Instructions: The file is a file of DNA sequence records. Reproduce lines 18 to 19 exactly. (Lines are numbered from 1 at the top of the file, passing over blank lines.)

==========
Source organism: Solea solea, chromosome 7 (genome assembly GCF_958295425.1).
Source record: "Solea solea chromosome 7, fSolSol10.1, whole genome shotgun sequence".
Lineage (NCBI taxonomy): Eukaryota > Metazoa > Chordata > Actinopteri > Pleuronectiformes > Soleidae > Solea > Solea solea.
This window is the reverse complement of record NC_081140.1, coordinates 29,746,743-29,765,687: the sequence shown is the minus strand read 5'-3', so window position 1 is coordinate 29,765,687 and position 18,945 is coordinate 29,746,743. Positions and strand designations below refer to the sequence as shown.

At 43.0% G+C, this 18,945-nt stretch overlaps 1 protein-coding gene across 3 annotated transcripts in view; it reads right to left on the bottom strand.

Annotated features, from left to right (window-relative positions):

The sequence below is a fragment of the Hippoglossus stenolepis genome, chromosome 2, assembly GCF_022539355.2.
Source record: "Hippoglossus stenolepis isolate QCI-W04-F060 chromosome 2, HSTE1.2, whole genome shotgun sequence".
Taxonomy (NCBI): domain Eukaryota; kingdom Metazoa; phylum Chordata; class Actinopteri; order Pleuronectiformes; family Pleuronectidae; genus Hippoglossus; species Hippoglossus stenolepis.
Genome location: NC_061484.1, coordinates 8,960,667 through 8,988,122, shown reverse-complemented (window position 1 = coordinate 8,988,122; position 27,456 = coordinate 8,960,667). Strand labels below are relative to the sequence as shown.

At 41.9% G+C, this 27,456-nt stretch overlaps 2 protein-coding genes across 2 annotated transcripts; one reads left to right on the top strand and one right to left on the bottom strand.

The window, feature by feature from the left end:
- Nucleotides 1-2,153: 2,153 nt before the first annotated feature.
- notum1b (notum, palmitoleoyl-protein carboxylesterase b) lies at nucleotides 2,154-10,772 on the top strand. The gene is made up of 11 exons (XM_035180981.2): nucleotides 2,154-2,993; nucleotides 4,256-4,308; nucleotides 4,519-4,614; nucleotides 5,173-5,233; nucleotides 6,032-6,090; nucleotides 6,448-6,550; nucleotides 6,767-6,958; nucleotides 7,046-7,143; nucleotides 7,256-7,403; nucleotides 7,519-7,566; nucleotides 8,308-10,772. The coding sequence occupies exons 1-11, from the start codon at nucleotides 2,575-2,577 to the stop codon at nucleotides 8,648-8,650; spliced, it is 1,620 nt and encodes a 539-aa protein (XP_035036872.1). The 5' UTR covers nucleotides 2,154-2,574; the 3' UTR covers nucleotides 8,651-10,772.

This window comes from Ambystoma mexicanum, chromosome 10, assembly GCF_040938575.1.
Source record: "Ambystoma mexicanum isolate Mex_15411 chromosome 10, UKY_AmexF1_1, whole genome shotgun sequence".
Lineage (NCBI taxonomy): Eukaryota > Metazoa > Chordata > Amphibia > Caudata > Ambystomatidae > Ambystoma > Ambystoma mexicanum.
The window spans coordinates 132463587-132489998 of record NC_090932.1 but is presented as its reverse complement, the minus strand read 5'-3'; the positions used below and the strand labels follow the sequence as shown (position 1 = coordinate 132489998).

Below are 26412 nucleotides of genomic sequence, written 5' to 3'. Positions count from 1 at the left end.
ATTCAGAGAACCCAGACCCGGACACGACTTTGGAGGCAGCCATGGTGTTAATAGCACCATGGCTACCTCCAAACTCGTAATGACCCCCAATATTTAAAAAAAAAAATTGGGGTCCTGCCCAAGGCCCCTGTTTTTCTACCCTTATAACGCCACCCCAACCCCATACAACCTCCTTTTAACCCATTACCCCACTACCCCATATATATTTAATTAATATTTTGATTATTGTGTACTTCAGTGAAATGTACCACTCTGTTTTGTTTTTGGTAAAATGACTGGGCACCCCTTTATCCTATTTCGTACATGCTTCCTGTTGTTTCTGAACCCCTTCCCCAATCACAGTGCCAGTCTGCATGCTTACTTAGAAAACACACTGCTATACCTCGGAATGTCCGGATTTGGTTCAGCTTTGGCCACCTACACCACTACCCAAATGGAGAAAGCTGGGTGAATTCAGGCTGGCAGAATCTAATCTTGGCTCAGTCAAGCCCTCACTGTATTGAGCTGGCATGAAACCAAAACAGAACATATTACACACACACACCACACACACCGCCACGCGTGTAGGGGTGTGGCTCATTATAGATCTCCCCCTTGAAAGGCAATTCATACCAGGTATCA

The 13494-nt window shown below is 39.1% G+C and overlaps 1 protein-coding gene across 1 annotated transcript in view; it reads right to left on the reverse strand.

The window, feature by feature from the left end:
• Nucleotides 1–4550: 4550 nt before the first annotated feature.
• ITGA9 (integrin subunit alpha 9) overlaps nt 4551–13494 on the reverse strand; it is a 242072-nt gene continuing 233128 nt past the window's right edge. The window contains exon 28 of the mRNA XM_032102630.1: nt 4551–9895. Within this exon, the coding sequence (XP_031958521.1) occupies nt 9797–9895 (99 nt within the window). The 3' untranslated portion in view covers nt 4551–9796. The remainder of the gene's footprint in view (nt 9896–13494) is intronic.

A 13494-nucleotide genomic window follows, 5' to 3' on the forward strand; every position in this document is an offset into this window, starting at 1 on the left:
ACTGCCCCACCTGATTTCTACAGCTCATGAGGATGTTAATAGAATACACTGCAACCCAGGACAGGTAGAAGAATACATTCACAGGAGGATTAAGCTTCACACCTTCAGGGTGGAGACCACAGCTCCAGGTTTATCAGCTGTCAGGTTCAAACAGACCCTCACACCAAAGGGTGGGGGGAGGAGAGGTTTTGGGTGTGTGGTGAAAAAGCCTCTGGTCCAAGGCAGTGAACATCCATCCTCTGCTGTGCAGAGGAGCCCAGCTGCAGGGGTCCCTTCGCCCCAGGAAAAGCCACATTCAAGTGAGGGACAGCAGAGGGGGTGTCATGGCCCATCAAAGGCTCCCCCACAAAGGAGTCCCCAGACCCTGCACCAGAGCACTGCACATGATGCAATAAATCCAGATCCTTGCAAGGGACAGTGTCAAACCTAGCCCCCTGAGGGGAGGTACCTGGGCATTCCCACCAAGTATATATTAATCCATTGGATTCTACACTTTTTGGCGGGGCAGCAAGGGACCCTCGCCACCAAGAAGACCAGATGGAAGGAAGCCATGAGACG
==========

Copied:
The window spans coordinates 132463587-132489998 of record NC_090932.1 but is presented as its reverse complement, the minus strand read 5'-3'; the positions used below and the strand labels follow the sequence as shown (position 1 = coordinate 132489998).

Below are 26412 nucleotides of genomic sequence, written 5' to 3'. Positions count from 1 at the left end.